Sin

sin can make you sickOriginally written in 2009. Edited for clarity and grammar.

Sin.

According to the Bible sin is transgression of the law.

Let the debate begin.

Which law?

Old Testament?

New Testament?

Both?

Christianity teaches that sin separates us from God.

Sin is what sent Jesus to the cross.

We are all sinners.

Born that way.

We sin because we are sinners.

Sin will ultimately land us in hell unless we trust in Jesus for the forgiveness of our sins.

Sin is the problem and Jesus is the solution.

Our hearts are black, but Jesus can make them white through his blood that he shed on the cross.

Without sin, I wonder if Christianity would exist?

For those of us who are not Christians, sin takes on a different meaning.

Since there is no God to offend, and no God to give an account to, sin does not carry the force that it does for the Christian.

The list of sins, according to the Bible, according to the pastor, according to each Christian, is quite long.

Every person has his or her own sin list.

No two sin lists are the same.

As an unbeliever, my “sin” list is quite short.

And it gets shorter every day.

Since I reject the Bible as an objective standard of right and wrong, how do I determine my morals and ethics?

Do I need a god, church, or pastor to tell me what my morals and ethics should be?

Do I need a Bible to tell me what is right or wrong?

According to the Bible, all the law can be summed up in two commands:

  • Love God
  • Love your fellow man

My morals and ethics are based on the premise that I should love my neighbor as myself.

I should treat people like I would want to be treated.

I should not do things that would harm other people.

I should value my relationships with my family and my fellow human beings to the degree that I live in such a way that my actions cause them no harm.

God does not enter the picture. My only concern is the relationships I have with others. When I live in a selfish, unloving, unkind, unjust manner then I am “sinning” against my fellow human beings.

My “sin” does not bring the judgment of God, but it does hurt the relationships I have with others.

My “sin” causes personal loss and pain.

If what I do does not hurt others or damage my relationships with them then it is not “sin.”

This makes life much simpler for me.

I am still a “sinner” but I am much less a “sinner” now that I have abandoned Christianity.

Losing God, the Bible, and the complex, never-ending, sin list has allowed me to realize, for the first time in many, many years, that it is okay to be human.

After living a lifetime of denying who I am, I am now free to be Bruce. In many ways, I am still finding out who I really am.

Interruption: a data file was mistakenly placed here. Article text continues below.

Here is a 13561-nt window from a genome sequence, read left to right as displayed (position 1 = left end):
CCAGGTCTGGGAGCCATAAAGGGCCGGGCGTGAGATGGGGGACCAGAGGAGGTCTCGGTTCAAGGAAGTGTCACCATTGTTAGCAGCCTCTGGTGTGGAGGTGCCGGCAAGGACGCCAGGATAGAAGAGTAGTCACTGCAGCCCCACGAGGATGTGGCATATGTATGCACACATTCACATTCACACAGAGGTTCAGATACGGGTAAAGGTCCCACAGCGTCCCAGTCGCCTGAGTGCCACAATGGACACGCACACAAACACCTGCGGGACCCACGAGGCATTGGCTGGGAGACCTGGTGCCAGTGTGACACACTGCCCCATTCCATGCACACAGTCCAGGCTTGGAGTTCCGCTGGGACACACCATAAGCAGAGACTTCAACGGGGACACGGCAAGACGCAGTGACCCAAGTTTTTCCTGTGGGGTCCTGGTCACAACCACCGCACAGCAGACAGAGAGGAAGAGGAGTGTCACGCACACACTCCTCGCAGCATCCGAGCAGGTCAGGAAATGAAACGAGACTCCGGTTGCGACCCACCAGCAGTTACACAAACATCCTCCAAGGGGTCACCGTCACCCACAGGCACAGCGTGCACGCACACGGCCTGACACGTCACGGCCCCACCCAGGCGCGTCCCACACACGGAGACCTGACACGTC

I suspect I will always have a Christian sin hangover. A lifetime of being beat over the head with an angry God, a dying Savior, and a rule book called the Bible, has left a lot of deep wounds. In the time, the wounds heal, but the scars remain.

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3 Comments

  1. Brian

    Don’t care for the word that is used specifically by religious thugs to harm people and expose them to bloody Crosses and blame/shame. The word “sin” belongs in the church and should stay there. When something goes amiss in our human action, when we do not act in the interest of love, (a natural phenomenon) we go amiss and something of the impossibly perfect moment is lost. Things referred to as ‘wrong’ are simply one person’s judgement. There are as many wrongs as there are Christianities, Islams and so on…
    Sin is a word that presupposes a God and I don’t buy the product being sold so I reject the word.
    I am not arrogant enough to tell you what is right in black and white but we have many guidelines in our history, the golden rule being a decent one.
    In parenting, wise Norm Lee (child advocate) told me, “First, do no harm. Then, let the child lead.” I practiced that with my own kids (now young adults) and now I can actually do it sometimes in my own life, having some memory of the child I was so many years ago. First, do no harm means for me I must refuse a word like ‘sin’. It is wrong-headed and in the evangelical world, used to hurt men, women and children. It is akin to the patriarchal head of the family raising the cane to hit a child and saying, This is going to hurt me more than it hurts you.

    Reply
  2. Kenneth

    “Losing God, the Bible, and the complex, never-ending, sin list has allowed me to realize, for the first time in many, many years, that it is okay to be human.”

    Couldn’t say it any better myself!

    Reply
  3. John Arthur

    Hi Bruce,

    I wish the churches would forget their theologies of ‘sin’ for a while and focus on our common humanity and on compassion, kindness and peace. But this is not likely to happen in any Evangelical church. The guilt that pastors often lay on people tends to make them less human. If churches believe that Jesus is normative human person whose command is that we love God and other human beings, then if God is also pictured as love and only love (which he/she is not so pictured by Evangelicals), then a focus on compassion and kindness would probably tend to make us more human than less human. But Jesus is not pictured by Evangelicals as only love but also representing a god of wrath and judgment.

    So for people to overcome all this guilt that that Evangelical churches lay on people, then if people want to be more human rather than less human, they should abandon Evangelicalism.

    Loved your post! Bruce.

    Shalom,

    John Arthur

    Reply

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